Receiving a tax bill or huge refund?
In some years you may owe the IRS money; in other years you may receive a huge refund. If this happened to you recently, it might be a good time to reassess whether you’re withholding the right amount from your paycheck. For returns filed in 2016, the average federal tax refund was $2,860. Sounds great, right? But instead of giving the government an interest-free loan, you could have been using that money throughout the year.
Examine the amount of federal and state withholding that’s being deducted from your paycheck.
I can help you determine whether the amount withheld is too low, resulting in tax due (with possible penalties), or too high, resulting in a larger than necessary tax refund. Together, we can fine-tune your withholding to ensure that you get the best result for your situation next year.
Reduce your taxable income while building a nest egg
Investing the maximum allowable contribution per year to a retirement account is a great way to reduce your taxable income. Below, are several types of accounts that are available to taxpayers.
As teachers, administrators and aides have launched into their fall semester, taxes may not be on the top of their list. However, knowing what to keep track of now can help reduce the burden at tax time. The Internal Revenue Service reminds educators that there are three key work-related tax benefits that may help them reduce what they pay in taxes.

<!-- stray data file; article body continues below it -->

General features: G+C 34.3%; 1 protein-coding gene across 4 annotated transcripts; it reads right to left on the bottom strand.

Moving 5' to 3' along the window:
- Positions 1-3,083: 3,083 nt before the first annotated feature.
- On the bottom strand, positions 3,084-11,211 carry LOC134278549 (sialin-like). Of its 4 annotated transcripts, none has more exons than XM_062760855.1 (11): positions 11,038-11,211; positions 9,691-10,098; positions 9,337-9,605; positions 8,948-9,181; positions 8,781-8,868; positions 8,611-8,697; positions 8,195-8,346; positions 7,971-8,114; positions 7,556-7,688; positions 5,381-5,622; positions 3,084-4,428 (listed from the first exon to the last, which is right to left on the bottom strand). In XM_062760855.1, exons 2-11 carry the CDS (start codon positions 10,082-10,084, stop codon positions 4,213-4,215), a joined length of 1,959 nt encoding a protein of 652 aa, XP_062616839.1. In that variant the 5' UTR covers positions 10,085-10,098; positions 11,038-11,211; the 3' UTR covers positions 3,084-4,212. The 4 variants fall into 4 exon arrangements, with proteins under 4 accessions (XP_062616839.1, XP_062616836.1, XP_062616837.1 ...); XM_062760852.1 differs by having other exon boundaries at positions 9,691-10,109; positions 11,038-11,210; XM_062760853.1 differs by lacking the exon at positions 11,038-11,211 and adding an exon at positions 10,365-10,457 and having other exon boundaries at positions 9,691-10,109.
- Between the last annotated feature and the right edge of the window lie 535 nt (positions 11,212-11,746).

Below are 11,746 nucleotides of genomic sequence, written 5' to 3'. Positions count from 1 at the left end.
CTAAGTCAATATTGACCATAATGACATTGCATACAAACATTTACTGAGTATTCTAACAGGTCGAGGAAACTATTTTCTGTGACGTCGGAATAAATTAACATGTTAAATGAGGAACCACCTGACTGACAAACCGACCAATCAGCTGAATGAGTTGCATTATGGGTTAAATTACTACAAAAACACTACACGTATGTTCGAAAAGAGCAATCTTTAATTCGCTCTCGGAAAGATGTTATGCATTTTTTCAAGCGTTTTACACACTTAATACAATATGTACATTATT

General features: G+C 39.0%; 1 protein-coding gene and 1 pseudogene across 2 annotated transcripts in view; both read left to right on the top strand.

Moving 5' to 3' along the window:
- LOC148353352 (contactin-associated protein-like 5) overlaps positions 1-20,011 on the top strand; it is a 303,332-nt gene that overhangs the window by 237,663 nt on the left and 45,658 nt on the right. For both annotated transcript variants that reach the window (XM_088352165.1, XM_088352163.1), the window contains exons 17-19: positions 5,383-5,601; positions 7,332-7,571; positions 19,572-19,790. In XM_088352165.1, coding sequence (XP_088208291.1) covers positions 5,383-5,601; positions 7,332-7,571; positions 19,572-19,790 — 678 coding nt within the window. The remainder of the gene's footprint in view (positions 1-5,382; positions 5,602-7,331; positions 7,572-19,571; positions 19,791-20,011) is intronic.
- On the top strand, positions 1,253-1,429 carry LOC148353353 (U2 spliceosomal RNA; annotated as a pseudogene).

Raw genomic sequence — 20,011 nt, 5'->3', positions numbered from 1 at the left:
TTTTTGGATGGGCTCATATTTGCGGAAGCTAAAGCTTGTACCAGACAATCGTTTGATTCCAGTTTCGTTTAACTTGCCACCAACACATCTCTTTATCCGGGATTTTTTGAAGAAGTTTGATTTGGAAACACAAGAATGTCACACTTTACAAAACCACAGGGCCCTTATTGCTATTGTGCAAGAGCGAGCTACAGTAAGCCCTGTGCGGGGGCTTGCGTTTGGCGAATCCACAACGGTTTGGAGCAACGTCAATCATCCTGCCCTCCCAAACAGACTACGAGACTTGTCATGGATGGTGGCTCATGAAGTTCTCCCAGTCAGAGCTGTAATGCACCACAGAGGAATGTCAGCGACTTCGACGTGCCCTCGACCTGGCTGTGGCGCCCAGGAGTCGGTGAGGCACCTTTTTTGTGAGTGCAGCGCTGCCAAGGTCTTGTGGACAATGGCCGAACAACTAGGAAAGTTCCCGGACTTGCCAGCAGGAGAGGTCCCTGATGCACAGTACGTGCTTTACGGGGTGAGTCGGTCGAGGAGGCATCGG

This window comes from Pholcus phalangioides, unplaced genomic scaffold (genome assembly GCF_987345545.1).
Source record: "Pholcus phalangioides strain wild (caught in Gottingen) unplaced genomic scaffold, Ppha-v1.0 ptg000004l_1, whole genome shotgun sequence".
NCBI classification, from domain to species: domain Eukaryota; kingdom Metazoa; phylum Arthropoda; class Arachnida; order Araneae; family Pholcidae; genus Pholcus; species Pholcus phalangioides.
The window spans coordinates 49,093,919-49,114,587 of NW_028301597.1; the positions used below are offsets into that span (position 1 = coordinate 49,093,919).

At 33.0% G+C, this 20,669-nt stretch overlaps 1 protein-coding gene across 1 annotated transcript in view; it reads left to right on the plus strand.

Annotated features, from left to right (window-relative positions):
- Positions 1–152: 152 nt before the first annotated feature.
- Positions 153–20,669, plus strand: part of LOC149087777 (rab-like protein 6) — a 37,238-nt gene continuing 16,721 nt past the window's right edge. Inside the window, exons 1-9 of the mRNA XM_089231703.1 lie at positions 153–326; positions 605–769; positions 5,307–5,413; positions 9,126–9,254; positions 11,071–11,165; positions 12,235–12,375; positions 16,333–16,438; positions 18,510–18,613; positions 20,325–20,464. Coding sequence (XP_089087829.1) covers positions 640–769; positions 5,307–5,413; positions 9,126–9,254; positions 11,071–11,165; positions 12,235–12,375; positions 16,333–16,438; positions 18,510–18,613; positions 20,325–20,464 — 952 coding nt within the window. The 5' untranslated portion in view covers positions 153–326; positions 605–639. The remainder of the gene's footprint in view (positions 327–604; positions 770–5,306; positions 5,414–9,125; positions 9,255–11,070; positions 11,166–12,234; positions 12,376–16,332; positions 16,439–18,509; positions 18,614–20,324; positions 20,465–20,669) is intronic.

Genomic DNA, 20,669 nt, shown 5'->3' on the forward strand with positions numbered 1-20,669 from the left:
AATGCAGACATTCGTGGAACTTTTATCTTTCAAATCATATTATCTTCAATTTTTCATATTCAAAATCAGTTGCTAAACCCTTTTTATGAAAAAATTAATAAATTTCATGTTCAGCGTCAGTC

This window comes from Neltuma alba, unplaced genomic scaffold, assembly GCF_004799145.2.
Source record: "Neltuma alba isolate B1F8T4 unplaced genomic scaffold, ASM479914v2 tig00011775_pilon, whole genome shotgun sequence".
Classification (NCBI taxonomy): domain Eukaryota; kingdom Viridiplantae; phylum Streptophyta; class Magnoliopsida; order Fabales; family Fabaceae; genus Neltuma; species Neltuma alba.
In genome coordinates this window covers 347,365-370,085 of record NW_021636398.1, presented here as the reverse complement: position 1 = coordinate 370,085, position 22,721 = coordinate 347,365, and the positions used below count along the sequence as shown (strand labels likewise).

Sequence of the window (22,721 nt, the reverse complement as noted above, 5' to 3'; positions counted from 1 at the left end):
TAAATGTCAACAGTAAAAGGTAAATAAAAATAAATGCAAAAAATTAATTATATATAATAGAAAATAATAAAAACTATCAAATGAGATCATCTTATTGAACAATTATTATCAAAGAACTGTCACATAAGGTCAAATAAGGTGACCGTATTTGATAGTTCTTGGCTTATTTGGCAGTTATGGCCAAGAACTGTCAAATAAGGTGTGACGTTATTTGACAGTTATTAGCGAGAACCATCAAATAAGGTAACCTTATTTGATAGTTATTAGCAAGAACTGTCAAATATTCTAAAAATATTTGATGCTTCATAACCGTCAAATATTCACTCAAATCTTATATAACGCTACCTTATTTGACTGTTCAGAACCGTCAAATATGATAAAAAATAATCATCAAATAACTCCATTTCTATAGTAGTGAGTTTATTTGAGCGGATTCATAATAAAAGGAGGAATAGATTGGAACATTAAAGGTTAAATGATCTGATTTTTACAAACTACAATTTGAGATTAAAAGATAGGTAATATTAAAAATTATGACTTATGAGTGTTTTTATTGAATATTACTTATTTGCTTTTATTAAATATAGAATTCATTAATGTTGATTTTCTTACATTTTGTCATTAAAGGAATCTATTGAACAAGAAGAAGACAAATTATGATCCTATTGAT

Educators can take advantage of tax deductions for qualified expenses related to their profession. The costs many educators incur out-of-pocket include items such as classroom supplies, training and travel.
There are two methods educators can choose for deducting qualified expenses: Claiming the Educator Expense Deduction (up to $250) or, for those who itemize their deductions, claiming eligible work-related expenses as a miscellaneous deduction on Schedule A.
A third key benefit enables many teachers and other educators to take advantage of various education tax benefits for their ongoing educational pursuits, especially the Lifetime Learning Credit or, in some instances depending on their circumstances, the American Opportunity Tax Credit.
The past few weeks have been beyond trying on families, homes and the earth as we have seen our shorelines hammered by hurricanes and our lands rocked by quakes. From Harvey to Irma and beyond, we are all finding ways to either piece our lives back together or to send help any way we can.
Whatever place you find yourself in, the IRS is going to leave it's mark and it helps to know this as early on as possible. Read and follow the links below that the IRS offers for the proper information.